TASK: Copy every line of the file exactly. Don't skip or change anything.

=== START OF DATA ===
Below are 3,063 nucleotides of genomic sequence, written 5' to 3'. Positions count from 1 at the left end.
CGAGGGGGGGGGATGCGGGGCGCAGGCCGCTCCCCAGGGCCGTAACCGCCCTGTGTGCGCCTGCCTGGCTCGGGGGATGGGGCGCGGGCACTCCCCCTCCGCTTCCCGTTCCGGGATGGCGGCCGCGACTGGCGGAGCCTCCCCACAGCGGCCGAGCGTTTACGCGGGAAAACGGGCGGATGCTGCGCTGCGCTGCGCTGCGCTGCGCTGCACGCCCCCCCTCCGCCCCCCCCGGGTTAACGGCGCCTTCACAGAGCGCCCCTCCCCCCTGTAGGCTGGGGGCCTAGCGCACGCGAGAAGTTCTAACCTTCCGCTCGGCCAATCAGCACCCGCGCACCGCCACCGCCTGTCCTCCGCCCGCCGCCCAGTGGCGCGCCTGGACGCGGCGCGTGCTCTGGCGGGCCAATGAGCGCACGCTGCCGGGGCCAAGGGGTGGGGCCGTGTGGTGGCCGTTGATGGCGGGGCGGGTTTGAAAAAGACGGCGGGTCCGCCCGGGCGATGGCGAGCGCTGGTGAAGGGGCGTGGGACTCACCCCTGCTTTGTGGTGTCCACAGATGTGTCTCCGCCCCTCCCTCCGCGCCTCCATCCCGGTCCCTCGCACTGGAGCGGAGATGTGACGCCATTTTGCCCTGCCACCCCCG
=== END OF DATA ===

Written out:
Below are 3,063 nucleotides of genomic sequence, written 5' to 3'. Positions count from 1 at the left end.
CGAGGGGGGGGGATGCGGGGCGCAGGCCGCTCCCCAGGGCCGTAACCGCCCTGTGTGCGCCTGCCTGGCTCGGGGGATGGGGCGCGGGCACTCCCCCTCCGCTTCCCGTTCCGGGATGGCGGCCGCGACTGGCGGAGCCTCCCCACAGCGGCCGAGCGTTTACGCGGGAAAACGGGCGGATGCTGCGCTGCGCTGCGCTGCGCTGCGCTGCACGCCCCCCCTCCGCCCCCCCCGGGTTAACGGCGCCTTCACAGAGCGCCCCTCCCCCCTGTAGGCTGGGGGCCTAGCGCACGCGAGAAGTTCTAACCTTCCGCTCGGCCAATCAGCACCCGCGCACCGCCACCGCCTGTCCTCCGCCCGCCGCCCAGTGGCGCGCCTGGACGCGGCGCGTGCTCTGGCGGGCCAATGAGCGCACGCTGCCGGGGCCAAGGGGTGGGGCCGTGTGGTGGCCGTTGATGGCGGGGCGGGTTTGAAAAAGACGGCGGGTCCGCCCGGGCGATGGCGAGCGCTGGTGAAGGGGCGTGGGACTCACCCCTGCTTTGTGGTGTCCACAGATGTGTCTCCGCCCCTCCCTCCGCGCCTCCATCCCGGTCCCTCGCACTGGAGCGGAGATGTGACGCCATTTTGCCCTGCCACCCCCG